Paternity leave: The women angle

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By Chinwe Uzoechi

There is no gain-saying the fact that men come in handy around the house when their wives are nursing new born-babies.

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And there is no better time for the man of the house to come closer to his family than when his wife is tied up with the maternal responsibility of tending a new born.
Needless to mention the delicate nature of the nursing mother and the need for close monitoring as she recuperates.

On these and many other counts, there have been of late, widespread albeit credible advocacy for paternity leave for working fathers to enable them attend closely to their families especially, during the early days of child birth.

The notion actually stirred the interest of a good number of women, while some endorsed the idea, others had  contrary views.

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Excerpts:

Mrs. Rose Eme – The idea is good to have the father close to both child and wife, it will increase the bond, having him around to, maybe, drive both to the hospital or to the market, instead of the driver doing that, sure it will increase the love in the family.

Mrs. Uzoma – This is a wonderful idea, it will enable the fathers to contribute immensely to the upbringing of the child as he will not have any excuse in carrying out his responsibility as a father, he will be there for both mother and child, at least for six months, it is something. It will also enable him to understand his child better by creating a bond between him and the child.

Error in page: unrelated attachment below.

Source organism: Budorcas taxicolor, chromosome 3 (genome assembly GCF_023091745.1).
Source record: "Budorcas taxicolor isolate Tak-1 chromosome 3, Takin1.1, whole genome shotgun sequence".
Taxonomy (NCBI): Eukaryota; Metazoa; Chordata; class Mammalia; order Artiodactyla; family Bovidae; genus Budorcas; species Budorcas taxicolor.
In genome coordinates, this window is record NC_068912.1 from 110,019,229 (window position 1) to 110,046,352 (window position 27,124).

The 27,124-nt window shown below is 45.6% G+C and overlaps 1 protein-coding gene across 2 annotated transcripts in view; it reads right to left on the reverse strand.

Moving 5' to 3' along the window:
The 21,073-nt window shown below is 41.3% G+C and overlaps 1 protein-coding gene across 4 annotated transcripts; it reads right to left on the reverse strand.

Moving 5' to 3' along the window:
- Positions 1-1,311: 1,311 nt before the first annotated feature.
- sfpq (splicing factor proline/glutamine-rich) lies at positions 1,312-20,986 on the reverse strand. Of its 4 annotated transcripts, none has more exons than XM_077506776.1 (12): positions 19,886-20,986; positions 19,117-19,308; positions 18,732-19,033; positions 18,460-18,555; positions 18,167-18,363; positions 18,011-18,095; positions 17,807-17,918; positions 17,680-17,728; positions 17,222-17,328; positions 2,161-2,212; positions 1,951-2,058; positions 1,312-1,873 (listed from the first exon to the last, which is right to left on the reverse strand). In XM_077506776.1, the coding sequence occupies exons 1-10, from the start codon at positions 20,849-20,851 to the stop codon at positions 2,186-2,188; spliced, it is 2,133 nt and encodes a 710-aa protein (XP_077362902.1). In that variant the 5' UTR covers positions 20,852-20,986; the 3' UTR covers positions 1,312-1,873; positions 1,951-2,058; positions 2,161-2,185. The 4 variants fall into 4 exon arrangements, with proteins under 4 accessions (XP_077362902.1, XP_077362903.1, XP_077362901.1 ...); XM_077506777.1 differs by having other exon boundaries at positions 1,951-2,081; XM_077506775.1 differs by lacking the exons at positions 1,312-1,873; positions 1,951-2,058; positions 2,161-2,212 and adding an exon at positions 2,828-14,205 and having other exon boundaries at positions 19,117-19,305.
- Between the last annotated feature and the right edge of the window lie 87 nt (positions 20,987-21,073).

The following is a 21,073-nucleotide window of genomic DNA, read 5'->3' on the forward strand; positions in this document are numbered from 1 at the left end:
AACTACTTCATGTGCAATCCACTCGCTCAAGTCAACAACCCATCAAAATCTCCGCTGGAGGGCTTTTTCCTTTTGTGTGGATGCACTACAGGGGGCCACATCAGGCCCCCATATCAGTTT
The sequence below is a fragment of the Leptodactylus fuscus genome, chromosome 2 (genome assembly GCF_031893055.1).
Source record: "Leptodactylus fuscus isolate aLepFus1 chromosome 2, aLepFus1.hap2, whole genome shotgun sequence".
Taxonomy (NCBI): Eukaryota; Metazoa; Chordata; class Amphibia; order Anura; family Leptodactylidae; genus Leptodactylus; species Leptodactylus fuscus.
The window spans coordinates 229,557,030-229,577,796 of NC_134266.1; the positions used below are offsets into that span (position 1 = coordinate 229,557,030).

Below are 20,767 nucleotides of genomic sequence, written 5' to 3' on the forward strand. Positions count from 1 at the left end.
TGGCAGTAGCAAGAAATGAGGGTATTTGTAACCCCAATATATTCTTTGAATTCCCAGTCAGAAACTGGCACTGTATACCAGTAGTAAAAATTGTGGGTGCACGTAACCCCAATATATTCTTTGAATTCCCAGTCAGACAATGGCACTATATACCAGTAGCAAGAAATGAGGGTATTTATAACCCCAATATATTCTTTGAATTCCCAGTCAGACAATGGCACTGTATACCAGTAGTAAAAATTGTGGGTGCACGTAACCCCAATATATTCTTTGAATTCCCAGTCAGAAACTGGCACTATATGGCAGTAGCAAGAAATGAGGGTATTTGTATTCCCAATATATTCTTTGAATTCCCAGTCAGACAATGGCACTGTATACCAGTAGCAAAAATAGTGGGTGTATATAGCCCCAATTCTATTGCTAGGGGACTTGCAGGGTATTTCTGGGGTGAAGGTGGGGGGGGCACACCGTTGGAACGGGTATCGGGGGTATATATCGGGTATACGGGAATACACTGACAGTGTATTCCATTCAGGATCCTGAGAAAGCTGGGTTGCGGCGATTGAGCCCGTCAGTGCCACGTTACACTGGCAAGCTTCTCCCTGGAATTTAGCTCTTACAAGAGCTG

Madam Gloria – My dear, many fathers will see it as an opportunity to carry out other things, rather than the purpose for the leave. Most of them will have many excuses to give in order not to be around the child for the six months, they will either go to the village to tend to their farm, or sick parents or even try to create another business in order to run away from the responsibility, claiming that they have to provide for the family and cannot do so by always being at home. So I think it is not necessary.

Mrs. Ruby – I think it’s a nice idea so long as all the incentives will be given to them, at least it might not be up to six months but three months so I think it will go a long way to help we mothers, because it is not easy; after carrying the baby for nine months and also taking care of the baby alone afterwards. In as much as it is the duty of the woman to nurse and nurture her child. It is also vital for the husband to contribute, to balance the equation and for the child to be close to the father also, it helps a lot, because, if you see a child that grew up without paternal care, he/she always behaves differently from one that experienced the love of both parents.

Angela – Honestly, it will be fun to have my husband beside me for some months, tending to my baby and I, it will surely encourage me to give the baby exclusive breast feeding because, it is not easy to do that alone without encouragement. It sure do take a lot from a mother. It will also give room for closeness to father and child.

Adaobi – Inasmuch as that will give room for the husbands to be there for the family always, (laughs) it will also give room for the women to maybe conceive while breast feeding the baby, I have seen a case like that, where a woman gets pregnant while still breast-feeding her baby. You will agree with me that it will not give room for child-spacing, thereby, increasing the population of the country. I think the disadvantage is more than the advantage.

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